* Skills and stats have to do with practice, not character level – Having your Gnomes spend all day at the dojo pays off. Having a skilled metalsmith make your armor and weapons makes more powerful weapons. A skilled carpenter takes less time to make things, and so forth. This is meaningful character progression. When you kill twenty Deathclaws and then suddenly gain the ability to have people establish supply lines, it makes it all seem meaningless.

    Anyhow, that’s just a few insights that playing Gnomoria gave me. You guys have any?

    • frightlever says:

      The game punishes you relentlessly for succeeding, in a non-random way. Mine too much, produce too much food, expand the worth of your kingdom too much, and it will trigger some kind of monster or raid to appear. The game is literally about nothing BUT micro-management, as you manipulate your stocks to either prevent or encourage these incursions, more or less at will.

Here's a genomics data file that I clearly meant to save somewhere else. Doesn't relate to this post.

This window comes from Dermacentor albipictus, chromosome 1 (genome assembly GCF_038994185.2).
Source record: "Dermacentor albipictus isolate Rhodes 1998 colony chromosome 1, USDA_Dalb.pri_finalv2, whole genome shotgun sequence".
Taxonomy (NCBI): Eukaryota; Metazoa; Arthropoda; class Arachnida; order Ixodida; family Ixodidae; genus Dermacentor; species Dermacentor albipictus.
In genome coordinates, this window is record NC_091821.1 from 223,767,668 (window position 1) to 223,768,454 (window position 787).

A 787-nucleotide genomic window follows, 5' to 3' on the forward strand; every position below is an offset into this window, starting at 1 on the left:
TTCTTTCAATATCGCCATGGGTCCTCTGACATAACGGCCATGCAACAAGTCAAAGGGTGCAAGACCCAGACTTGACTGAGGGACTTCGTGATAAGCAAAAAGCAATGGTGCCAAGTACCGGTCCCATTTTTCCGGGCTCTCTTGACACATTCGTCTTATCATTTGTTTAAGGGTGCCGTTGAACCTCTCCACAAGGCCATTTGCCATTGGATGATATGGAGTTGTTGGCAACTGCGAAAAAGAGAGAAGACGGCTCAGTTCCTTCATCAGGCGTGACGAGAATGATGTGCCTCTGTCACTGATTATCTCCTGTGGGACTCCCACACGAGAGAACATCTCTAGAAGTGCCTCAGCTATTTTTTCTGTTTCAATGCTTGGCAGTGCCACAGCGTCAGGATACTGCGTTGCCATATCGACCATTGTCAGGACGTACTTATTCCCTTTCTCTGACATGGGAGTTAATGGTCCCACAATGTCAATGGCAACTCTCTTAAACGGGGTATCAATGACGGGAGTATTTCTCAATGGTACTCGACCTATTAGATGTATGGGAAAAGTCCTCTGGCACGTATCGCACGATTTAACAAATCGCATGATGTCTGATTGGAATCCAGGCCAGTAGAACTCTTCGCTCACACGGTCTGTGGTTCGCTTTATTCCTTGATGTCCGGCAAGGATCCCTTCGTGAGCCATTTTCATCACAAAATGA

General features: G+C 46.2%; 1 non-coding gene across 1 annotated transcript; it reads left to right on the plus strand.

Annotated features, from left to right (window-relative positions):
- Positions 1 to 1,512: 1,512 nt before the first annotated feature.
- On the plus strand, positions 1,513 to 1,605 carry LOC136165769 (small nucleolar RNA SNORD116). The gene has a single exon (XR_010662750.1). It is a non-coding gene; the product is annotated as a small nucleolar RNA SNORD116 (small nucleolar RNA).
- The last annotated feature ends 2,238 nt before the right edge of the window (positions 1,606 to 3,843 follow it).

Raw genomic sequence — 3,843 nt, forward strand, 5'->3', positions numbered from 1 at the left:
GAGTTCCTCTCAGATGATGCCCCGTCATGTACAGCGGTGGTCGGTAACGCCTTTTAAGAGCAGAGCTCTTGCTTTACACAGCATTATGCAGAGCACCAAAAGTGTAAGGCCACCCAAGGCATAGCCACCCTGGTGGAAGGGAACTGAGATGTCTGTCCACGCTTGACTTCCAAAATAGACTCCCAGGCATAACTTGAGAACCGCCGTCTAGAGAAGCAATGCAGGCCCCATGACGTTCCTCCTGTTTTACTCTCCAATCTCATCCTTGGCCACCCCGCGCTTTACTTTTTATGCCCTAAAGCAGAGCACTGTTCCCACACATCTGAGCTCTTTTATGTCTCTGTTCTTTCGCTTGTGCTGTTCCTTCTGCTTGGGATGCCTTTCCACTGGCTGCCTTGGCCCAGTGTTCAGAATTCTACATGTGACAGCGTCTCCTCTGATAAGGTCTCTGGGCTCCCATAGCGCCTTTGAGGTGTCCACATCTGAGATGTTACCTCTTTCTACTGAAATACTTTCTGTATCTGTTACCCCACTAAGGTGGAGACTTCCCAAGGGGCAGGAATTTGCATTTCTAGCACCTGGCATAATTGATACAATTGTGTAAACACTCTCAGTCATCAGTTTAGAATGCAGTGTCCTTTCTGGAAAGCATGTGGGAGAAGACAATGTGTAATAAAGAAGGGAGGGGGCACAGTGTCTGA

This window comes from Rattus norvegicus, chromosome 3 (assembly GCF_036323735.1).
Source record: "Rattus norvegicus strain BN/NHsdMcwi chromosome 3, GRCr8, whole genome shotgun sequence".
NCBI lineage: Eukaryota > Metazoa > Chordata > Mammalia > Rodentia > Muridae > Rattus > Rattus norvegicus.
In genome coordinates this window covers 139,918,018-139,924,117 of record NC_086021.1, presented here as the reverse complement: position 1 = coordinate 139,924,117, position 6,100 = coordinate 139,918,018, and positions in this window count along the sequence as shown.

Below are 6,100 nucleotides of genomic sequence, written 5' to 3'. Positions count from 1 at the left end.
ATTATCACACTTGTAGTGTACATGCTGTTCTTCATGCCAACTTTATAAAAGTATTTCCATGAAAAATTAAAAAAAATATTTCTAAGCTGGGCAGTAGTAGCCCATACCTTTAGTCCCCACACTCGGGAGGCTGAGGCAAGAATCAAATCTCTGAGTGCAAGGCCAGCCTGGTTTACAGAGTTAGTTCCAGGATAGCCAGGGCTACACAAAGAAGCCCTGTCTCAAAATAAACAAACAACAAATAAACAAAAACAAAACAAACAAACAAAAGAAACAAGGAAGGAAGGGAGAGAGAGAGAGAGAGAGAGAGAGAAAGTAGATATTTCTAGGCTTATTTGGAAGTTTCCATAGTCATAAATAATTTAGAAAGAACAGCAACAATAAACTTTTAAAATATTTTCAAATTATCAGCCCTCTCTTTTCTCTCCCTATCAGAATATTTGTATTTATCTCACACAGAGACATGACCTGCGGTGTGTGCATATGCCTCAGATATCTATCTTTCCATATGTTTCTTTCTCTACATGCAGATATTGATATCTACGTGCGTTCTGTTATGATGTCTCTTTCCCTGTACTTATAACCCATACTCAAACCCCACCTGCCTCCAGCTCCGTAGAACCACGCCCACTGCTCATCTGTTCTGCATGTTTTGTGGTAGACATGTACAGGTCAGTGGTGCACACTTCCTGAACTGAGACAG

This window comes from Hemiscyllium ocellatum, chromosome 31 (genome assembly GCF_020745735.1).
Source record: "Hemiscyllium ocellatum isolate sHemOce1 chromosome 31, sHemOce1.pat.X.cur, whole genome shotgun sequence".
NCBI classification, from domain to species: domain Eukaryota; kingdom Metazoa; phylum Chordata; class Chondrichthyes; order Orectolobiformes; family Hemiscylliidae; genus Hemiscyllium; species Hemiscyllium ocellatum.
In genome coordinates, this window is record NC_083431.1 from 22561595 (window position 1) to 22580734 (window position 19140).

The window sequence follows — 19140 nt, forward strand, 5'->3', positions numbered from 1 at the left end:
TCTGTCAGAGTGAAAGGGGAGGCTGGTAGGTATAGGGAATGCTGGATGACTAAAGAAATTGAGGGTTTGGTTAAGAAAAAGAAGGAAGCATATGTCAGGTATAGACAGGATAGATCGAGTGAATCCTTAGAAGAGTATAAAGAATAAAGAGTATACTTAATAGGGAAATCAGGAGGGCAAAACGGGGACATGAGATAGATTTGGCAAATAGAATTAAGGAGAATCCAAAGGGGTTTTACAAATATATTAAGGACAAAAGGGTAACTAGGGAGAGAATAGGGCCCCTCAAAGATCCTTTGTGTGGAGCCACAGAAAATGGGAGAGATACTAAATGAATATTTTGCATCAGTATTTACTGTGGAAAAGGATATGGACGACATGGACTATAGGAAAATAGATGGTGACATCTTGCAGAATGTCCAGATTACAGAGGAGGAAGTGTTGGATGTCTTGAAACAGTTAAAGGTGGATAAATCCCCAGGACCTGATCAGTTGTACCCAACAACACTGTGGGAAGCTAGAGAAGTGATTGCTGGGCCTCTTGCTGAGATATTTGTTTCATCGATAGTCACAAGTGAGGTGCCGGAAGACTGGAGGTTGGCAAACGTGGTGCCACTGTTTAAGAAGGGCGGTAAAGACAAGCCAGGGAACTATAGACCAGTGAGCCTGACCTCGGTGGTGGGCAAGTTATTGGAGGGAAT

It’s been in Early Access so long that there’s a “right” way to play the first few years, which if you don’t slavishly follow it, you’ll probably lose your settlement.

      It was actually great fun a year and a half ago, but RoboBob made some lazy design choices and stuck with them.

      It’s something which modding may be able to fix, though I’m not sure how open it is.

  11. SomeDuder says:

    Managed to sink 300 hours into this while it was still getting weekly updates. The game is stronk in this one. While the visuals are horrible and not that effective, it’s horribly fun designing the rooms, layer by layer, and watching the various gnomes perform their tasks.

    Only for all your work to be ruined by a goblin invasion :<

  12. Zankman says: